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Ryan Garcia on Duarte and the Quest for 140-Pound Supremacy

The boxing world braces itself for Ryan Garcia's return to the ring this weekend. The 25-year-old, who once held an impressive 23-0 record, faced a setback in April when Gervonta Davis handed him his first professional loss. Traditionally, one loss in a fight was not perceived as a career-defining moment, but in the nuanced dynamics of the current boxing scene, doubts loom about Garcia's future.

Garcia, however, remains resolute in his self-belief. Following a period of introspection and a relocation to Dallas for training under Derrick James, Garcia expressed his newfound focus and commitment to the sport in a recent episode of DAZN’s Off the Cuff series.

The fighter's switch from Joe Goossen to James may seem like typical fighter speak, especially given Garcia's history of changing trainers. Still, he insists that the change has been instrumental in rejuvenating his career. "If you're in a toxic environment, it's just not going to work out for you. So it was just in my spirit to change things all the way, and I just let God guide me," Garcia shared with Chris Mannix.

For Garcia, the Davis fight was a turning point that prompted soul-searching. He acknowledged that losing can be a catalyst for change, emphasizing that great champions bounce back. Now, as he steps back into the ring against Oscar Duarte at Toyota Center, Garcia recognizes the importance of each fight moving forward.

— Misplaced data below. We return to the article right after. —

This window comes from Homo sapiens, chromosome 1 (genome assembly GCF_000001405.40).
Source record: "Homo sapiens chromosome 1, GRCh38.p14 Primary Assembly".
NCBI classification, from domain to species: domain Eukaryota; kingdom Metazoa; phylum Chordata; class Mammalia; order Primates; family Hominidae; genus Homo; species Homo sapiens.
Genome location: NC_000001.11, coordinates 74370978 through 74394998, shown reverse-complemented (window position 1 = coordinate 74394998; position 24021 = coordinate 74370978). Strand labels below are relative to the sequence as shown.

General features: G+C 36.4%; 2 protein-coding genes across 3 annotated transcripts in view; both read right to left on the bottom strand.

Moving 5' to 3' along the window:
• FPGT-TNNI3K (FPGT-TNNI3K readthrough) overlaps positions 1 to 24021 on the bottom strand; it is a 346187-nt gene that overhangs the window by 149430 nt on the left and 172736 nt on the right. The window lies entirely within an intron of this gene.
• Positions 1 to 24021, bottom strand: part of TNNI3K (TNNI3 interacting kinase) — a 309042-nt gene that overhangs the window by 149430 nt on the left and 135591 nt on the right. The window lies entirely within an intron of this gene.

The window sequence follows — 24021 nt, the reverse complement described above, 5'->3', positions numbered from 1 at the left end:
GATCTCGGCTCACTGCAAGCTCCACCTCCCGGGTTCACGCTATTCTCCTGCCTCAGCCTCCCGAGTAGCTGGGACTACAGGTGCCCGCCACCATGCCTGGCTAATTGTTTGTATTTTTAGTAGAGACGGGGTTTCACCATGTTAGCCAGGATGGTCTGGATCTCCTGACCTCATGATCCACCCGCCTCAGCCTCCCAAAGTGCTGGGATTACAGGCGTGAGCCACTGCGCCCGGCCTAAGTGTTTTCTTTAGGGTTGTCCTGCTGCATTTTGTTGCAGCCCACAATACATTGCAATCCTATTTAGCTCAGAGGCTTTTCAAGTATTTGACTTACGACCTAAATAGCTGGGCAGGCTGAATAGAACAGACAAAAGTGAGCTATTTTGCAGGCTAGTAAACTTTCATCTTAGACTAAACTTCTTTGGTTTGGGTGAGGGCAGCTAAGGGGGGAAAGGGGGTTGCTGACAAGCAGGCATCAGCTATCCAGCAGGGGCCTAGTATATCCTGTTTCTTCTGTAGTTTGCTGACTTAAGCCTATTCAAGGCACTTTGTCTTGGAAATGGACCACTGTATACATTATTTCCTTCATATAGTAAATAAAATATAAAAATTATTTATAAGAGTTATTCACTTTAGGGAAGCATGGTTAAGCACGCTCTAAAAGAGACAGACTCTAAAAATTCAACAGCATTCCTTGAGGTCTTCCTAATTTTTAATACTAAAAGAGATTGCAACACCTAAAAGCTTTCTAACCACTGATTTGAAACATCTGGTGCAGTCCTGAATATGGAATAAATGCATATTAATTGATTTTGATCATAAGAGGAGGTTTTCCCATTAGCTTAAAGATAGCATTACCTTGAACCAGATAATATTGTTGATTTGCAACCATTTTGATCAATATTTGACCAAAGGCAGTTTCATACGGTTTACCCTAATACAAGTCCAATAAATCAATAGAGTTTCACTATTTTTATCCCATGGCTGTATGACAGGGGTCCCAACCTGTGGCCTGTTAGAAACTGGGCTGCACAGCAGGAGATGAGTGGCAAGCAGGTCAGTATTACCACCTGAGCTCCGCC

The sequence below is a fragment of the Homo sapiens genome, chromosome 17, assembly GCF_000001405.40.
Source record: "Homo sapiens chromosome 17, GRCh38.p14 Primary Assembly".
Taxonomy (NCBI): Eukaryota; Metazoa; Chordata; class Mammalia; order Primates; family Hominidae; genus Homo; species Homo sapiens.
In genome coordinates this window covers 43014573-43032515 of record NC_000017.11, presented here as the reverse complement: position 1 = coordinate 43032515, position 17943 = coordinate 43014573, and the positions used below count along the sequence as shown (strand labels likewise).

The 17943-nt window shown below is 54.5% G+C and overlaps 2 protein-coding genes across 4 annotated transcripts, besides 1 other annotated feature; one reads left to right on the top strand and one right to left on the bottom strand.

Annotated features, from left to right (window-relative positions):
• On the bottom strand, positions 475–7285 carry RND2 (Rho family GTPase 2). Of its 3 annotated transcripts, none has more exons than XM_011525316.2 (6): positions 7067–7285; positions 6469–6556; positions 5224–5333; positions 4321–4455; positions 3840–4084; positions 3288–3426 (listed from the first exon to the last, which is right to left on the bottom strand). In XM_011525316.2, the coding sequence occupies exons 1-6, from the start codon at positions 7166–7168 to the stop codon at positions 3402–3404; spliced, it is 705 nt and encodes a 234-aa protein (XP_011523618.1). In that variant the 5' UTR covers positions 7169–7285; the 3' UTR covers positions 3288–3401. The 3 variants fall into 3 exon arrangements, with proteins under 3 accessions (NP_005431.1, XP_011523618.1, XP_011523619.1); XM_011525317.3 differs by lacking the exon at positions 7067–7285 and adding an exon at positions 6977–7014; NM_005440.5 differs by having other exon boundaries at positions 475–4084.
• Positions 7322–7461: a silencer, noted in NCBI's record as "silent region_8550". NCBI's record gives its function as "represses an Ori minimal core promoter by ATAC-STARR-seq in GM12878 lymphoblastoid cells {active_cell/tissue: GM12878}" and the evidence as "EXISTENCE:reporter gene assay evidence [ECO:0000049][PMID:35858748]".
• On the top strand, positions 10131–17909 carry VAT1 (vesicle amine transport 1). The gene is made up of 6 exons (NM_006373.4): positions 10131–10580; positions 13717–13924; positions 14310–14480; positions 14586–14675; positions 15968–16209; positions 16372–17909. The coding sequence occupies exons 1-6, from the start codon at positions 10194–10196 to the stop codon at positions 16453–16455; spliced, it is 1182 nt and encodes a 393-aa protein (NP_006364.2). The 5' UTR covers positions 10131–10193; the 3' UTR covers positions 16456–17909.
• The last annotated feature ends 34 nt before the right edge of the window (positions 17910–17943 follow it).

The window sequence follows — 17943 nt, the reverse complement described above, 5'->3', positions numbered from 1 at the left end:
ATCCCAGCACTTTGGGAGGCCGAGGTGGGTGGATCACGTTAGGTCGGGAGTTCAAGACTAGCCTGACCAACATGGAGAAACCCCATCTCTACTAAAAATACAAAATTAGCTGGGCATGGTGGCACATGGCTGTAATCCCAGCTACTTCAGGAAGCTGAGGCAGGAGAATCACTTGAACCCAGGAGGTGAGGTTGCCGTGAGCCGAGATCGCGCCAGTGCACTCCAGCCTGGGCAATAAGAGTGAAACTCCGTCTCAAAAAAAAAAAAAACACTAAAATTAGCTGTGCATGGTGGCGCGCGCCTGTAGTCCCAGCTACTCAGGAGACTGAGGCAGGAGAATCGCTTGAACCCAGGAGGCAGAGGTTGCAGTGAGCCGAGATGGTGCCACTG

Duarte, a hard-hitting Mexican with a record of 27-1, is not expected to pose a significant threat to Garcia. However, Garcia understands the need to dazzle and prove himself, especially after the disappointment of his last bout. A permanent move to the 140-pound weight class adds a new dimension to Garcia's comeback narrative, addressing concerns about his previous struggles with the lightweight limit.

Reflecting on the Davis fight, Garcia admitted that he had momentarily lost his competitive edge and stopped caring about just winning. The apparent apathy towards the ending left a sour taste for some fight fans. However, as time passed, Garcia pledged never to lose again and recognized the need for a change in his approach to the sport.

Garcia's journey to rebuild in Texas with Derrick James, a trainer himself in the process of rebuilding after high-profile losses by Errol Spence and Jermell Charlo, introduces an element of uncertainty. The outcome of Saturday night's bout against Duarte may not provide all the answers, but it will reveal how Garcia responds to the harsh reality of a defeat. For now, the focus is on the intangibles—the qualities that cannot be measured on paper—and the resilience that defines a true fighter's spirit.


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